I'm also going to be fiddling around with my packaging. I've been using three different kinds of mailers to handle different items, but once I use up my current supply I'm going to switch to bubble envelopes for everything. The cardboard mailers were great when everything I sold could be packed flat, but since the lapel pins have become such a popular item I need something that can handle them without requiring excessive folding.

Truly, I lead a life of adventure and excitement. Who needs fiction when decisions about what kind of envelope to use can consume days of your life? Heh.

Miskatonic Faculty Night Out

This year's Dragon*Con provided a rare opportunity for the faculty and staff of Miskatonic University to enjoy a rare night out on the town.

The ID cards and the collection of photographs from the con were created by Leesa Willis. You can read more about her adventures at Dragon*Con over at her blog.

Wednesday, September 16, 2009

Tom Banwell, Collected

The amazingly talented Tom Banwell has put together a new portfolio of his work.

One of the reasons I like Mr. Banwell so much is that he goes out of his way to show the process behind the crafting of his works. He not only creates beautiful things, but goes into the steps required to produce the finished piece. A cool prop or piece of Mythos artwork is even more interesting when the person behind it provides a glimpse at the technical details of making it.

Tuesday, September 15, 2009

A Quick Thanks

My thanks to Trevor Brennan to adding Propnomicon to his blog roll. I'm not sure if I should be proud or ashamed that I also had my first link from 4chan today. Heh.

Healthwise, I think I'm over the worst of the flu. I still have some chest congestion, but my treatment plan of sleeping for 24 hours, with occasional breaks of wakefulness to swallow fluids and aspirin, seems to have done the trick.

MRG Studios

Mike Gordon of MRG Studios has posted pictures of a wonderful collection of occult artifacts and antiquities at his website.

There's some wonderful prop work on display there, but one of his "MRG Studios Old Time Medicine Bottles"...

...looks a bit familiar.

Sunday, September 13, 2009

And A Boom Boom: C4 Explosives Prop

The Stargate SG-1 costuming forum has a handy tutorial on how to make your own prop block of C-4 plastic explosive. It's exactly the kind of thing that would come in handy for a Delta Green-style game. Insert the usual disclaimer about not being an idiot while carrying or displaying prop explosives here.

"On the show they have two version of the prop C-4 plastique explosives, one made from a block of wood, and the other from a block of plasticized clay. The clay based one is used when they need to stick a detonator in it. The wood one are for carrying or just holding since they are much lighter then the clay version.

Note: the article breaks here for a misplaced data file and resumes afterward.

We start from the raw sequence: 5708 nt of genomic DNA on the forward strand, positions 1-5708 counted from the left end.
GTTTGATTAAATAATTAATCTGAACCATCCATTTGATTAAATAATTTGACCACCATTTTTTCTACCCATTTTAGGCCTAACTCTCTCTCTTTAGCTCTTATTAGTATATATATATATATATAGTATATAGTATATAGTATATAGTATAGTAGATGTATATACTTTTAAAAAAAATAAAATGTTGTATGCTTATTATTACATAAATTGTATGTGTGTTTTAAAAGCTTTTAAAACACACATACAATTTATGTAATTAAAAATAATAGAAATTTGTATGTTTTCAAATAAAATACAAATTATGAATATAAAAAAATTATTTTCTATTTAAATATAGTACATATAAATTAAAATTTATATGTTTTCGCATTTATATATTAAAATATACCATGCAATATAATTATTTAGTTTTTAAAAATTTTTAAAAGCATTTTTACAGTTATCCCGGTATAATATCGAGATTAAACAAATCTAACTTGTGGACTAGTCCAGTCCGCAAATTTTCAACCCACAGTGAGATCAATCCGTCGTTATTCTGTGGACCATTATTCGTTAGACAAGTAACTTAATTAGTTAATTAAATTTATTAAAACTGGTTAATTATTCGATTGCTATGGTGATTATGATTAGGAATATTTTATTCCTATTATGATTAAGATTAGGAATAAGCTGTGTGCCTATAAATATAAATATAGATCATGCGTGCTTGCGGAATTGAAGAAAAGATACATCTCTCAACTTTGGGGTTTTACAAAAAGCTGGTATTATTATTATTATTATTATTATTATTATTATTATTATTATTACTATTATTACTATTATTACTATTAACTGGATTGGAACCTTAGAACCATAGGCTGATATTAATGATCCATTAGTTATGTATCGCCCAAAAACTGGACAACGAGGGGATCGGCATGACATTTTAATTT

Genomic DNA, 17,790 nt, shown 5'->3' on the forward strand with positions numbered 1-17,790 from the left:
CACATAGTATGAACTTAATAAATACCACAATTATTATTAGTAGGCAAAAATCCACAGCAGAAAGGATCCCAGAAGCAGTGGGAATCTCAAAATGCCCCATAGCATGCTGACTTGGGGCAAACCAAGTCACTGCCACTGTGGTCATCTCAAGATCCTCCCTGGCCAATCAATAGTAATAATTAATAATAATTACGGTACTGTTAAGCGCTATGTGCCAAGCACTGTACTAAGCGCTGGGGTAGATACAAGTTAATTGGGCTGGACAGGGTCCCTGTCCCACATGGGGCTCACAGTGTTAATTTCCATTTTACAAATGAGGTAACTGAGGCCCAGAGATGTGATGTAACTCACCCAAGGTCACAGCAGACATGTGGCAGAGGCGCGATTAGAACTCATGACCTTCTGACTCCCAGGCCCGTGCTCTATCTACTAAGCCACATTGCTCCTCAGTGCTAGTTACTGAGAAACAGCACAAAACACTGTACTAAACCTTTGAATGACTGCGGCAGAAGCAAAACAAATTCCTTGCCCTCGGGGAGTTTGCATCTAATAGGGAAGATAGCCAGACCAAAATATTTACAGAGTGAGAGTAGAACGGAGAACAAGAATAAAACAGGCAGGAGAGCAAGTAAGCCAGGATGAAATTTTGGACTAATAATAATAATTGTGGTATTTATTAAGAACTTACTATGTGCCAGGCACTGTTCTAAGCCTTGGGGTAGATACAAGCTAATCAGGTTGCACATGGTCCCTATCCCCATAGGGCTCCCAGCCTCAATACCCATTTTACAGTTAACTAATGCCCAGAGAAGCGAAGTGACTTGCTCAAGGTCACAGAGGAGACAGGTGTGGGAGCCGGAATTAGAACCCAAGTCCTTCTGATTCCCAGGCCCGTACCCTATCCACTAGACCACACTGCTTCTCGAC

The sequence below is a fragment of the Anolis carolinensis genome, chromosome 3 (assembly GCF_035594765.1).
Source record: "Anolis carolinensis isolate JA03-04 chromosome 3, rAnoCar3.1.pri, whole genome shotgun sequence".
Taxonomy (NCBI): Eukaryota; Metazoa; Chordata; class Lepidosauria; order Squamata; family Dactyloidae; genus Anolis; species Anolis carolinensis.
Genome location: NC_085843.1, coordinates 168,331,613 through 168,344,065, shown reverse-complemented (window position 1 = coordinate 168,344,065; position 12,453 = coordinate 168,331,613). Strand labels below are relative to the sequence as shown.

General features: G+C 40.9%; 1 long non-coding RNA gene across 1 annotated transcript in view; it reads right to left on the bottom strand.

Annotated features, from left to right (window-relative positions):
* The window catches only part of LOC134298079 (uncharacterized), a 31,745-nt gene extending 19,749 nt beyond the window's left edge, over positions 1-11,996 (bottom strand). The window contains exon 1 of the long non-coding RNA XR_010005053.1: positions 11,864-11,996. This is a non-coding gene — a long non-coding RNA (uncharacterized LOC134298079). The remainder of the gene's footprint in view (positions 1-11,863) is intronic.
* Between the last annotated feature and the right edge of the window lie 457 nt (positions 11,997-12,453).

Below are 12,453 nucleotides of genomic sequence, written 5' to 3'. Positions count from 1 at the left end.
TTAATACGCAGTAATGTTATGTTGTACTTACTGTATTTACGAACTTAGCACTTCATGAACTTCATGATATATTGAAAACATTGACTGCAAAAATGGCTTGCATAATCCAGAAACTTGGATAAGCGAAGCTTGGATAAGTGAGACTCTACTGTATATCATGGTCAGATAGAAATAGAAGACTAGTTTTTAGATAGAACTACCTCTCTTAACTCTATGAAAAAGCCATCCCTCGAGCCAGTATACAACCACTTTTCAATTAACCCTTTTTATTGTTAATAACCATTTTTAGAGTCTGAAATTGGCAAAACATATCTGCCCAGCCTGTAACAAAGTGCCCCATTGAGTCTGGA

The overall dimentions of the block of C-4 is the same as 4" long piece of 2"x4" lumber. 4" long by 3" Tall by 1.5" thick.

The wrapping is made from the same type of paper that those brown paper bags are made out of."

Saturday, September 12, 2009

The Worm Turns

Surprisingly enough, I do a lot of decorating for Halloween.

I used to be involved with a number of haunted house attractions and loved the kind of big, flashy props that those environments require. Electric chairs with flashing strobe lights and maniacs wielding roaring chainsaws are certainly effective, but as I've grown older I've developed an appreciation for a smaller, more intimate approach that places atmosphere and theatricality above cheap shocks. These days I'd much rather create props that are creepy and disquieting.

This particular project involves creating realistic parasitic worms for a "thing in a bottle" display. When finished, you'll have a reasonably realistic depiction of some of the (image warning) most gruesome real-life creatures in the world. Having a few preserved specimens on display should go a long way towards making your Halloween decorating memorable. Best of all, this is an amazingly cheap and easy project that can be finished in an hour or two.

To make our worms we'll be using liquid latex (Capitol brand latex carpet adhesive in this example, $3 at Home Depot), a glass cutting board, some off-white acrylic craft paint, and a cheap craft brush:

After cutting off the tip of the liquid latex squeeze out a line of the material on the glass sheet. Make sure you have good ventilation, since the ammonia in the latex reeks to high heaven.

A line about 6 inches long should be more than enough.

Now stipple the latex with the craft brush, spreading it out into a thin layer on the glass.

Once the latex is spread thin squeeze out a drop or two of the craft paint and stipple it on top of the latex. The stippling process not only mixes the paint in with the latex, but helps everything dry faster by increasing the surface area.

Now wait.

And wait.

And wait.

After about ten minutes the latex should be just slightly tacky to the touch. If it sticks to your finger when you tap it give it more time to dry. When it's fully dry use your fingertip to start rolling it up from one side by dragging your finger across the latex. It should come right off the glass and start forming a tube shape as it sticks to itself.

Once you have a good edge established you can use the length of your hand to continue rolling the edge over.

When you roll up the last of the latex from the glass sheet you'll have your parasitic worm.

The only thing worse than a thread-like worm devouring you from the inside out is a whole colony of worms turning your innards into a buffet, so make extras.

Ick! Now all you have to do is bottle 'em up. Congratulations, you're now on your way to having a display of specimens any mad scientist would be proud of.

Friday, September 11, 2009

The Home Stretch